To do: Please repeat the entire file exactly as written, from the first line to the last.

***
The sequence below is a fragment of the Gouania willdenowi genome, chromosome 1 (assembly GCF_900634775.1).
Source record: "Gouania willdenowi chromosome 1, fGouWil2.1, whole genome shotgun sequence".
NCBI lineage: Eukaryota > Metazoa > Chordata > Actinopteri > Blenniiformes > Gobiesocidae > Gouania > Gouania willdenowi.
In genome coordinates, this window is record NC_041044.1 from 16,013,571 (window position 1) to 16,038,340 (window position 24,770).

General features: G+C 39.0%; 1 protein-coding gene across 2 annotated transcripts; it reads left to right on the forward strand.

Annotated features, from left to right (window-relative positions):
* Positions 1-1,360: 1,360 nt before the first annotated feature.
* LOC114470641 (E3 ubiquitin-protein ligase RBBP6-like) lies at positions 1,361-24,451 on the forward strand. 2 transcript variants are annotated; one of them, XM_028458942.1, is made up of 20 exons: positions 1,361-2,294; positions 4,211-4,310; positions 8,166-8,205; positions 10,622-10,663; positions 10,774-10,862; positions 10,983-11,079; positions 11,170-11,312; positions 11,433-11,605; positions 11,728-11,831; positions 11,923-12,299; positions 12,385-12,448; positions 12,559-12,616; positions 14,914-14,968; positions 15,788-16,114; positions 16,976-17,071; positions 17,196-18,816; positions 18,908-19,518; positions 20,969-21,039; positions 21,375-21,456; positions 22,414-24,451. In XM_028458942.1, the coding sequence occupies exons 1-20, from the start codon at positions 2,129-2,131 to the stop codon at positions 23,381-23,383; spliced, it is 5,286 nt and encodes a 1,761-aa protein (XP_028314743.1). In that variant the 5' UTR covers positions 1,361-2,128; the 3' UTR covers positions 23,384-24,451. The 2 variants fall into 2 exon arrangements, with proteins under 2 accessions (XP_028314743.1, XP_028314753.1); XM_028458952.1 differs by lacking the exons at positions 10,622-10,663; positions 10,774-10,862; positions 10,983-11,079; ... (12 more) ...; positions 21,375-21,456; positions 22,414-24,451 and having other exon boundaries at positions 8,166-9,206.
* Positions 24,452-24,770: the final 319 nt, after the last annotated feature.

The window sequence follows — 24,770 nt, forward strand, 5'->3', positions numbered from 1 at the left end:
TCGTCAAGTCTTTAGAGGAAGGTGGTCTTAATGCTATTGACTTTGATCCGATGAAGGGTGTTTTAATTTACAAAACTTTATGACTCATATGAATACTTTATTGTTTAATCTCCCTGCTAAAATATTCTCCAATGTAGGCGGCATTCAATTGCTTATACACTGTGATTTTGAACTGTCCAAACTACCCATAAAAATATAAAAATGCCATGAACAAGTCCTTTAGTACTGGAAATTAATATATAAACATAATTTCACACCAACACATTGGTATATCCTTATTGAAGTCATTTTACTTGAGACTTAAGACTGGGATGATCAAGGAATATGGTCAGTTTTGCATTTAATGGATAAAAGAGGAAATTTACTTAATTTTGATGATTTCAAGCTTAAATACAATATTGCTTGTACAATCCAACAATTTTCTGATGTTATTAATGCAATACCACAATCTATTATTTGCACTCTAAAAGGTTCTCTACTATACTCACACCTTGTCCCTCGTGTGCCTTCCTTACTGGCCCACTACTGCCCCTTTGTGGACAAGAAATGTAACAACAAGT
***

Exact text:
The sequence below is a fragment of the Gouania willdenowi genome, chromosome 1 (assembly GCF_900634775.1).
Source record: "Gouania willdenowi chromosome 1, fGouWil2.1, whole genome shotgun sequence".
NCBI lineage: Eukaryota > Metazoa > Chordata > Actinopteri > Blenniiformes > Gobiesocidae > Gouania > Gouania willdenowi.
In genome coordinates, this window is record NC_041044.1 from 16,013,571 (window position 1) to 16,038,340 (window position 24,770).

General features: G+C 39.0%; 1 protein-coding gene across 2 annotated transcripts; it reads left to right on the forward strand.

Annotated features, from left to right (window-relative positions):
* Positions 1-1,360: 1,360 nt before the first annotated feature.
* LOC114470641 (E3 ubiquitin-protein ligase RBBP6-like) lies at positions 1,361-24,451 on the forward strand. 2 transcript variants are annotated; one of them, XM_028458942.1, is made up of 20 exons: positions 1,361-2,294; positions 4,211-4,310; positions 8,166-8,205; positions 10,622-10,663; positions 10,774-10,862; positions 10,983-11,079; positions 11,170-11,312; positions 11,433-11,605; positions 11,728-11,831; positions 11,923-12,299; positions 12,385-12,448; positions 12,559-12,616; positions 14,914-14,968; positions 15,788-16,114; positions 16,976-17,071; positions 17,196-18,816; positions 18,908-19,518; positions 20,969-21,039; positions 21,375-21,456; positions 22,414-24,451. In XM_028458942.1, the coding sequence occupies exons 1-20, from the start codon at positions 2,129-2,131 to the stop codon at positions 23,381-23,383; spliced, it is 5,286 nt and encodes a 1,761-aa protein (XP_028314743.1). In that variant the 5' UTR covers positions 1,361-2,128; the 3' UTR covers positions 23,384-24,451. The 2 variants fall into 2 exon arrangements, with proteins under 2 accessions (XP_028314743.1, XP_028314753.1); XM_028458952.1 differs by lacking the exons at positions 10,622-10,663; positions 10,774-10,862; positions 10,983-11,079; ... (12 more) ...; positions 21,375-21,456; positions 22,414-24,451 and having other exon boundaries at positions 8,166-9,206.
* Positions 24,452-24,770: the final 319 nt, after the last annotated feature.

The window sequence follows — 24,770 nt, forward strand, 5'->3', positions numbered from 1 at the left end:
TCGTCAAGTCTTTAGAGGAAGGTGGTCTTAATGCTATTGACTTTGATCCGATGAAGGGTGTTTTAATTTACAAAACTTTATGACTCATATGAATACTTTATTGTTTAATCTCCCTGCTAAAATATTCTCCAATGTAGGCGGCATTCAATTGCTTATACACTGTGATTTTGAACTGTCCAAACTACCCATAAAAATATAAAAATGCCATGAACAAGTCCTTTAGTACTGGAAATTAATATATAAACATAATTTCACACCAACACATTGGTATATCCTTATTGAAGTCATTTTACTTGAGACTTAAGACTGGGATGATCAAGGAATATGGTCAGTTTTGCATTTAATGGATAAAAGAGGAAATTTACTTAATTTTGATGATTTCAAGCTTAAATACAATATTGCTTGTACAATCCAACAATTTTCTGATGTTATTAATGCAATACCACAATCTATTATTTGCACTCTAAAAGGTTCTCTACTATACTCACACCTTGTCCCTCGTGTGCCTTCCTTACTGGCCCACTACTGCCCCTTTGTGGACAAGAAATGTAACAACAAGT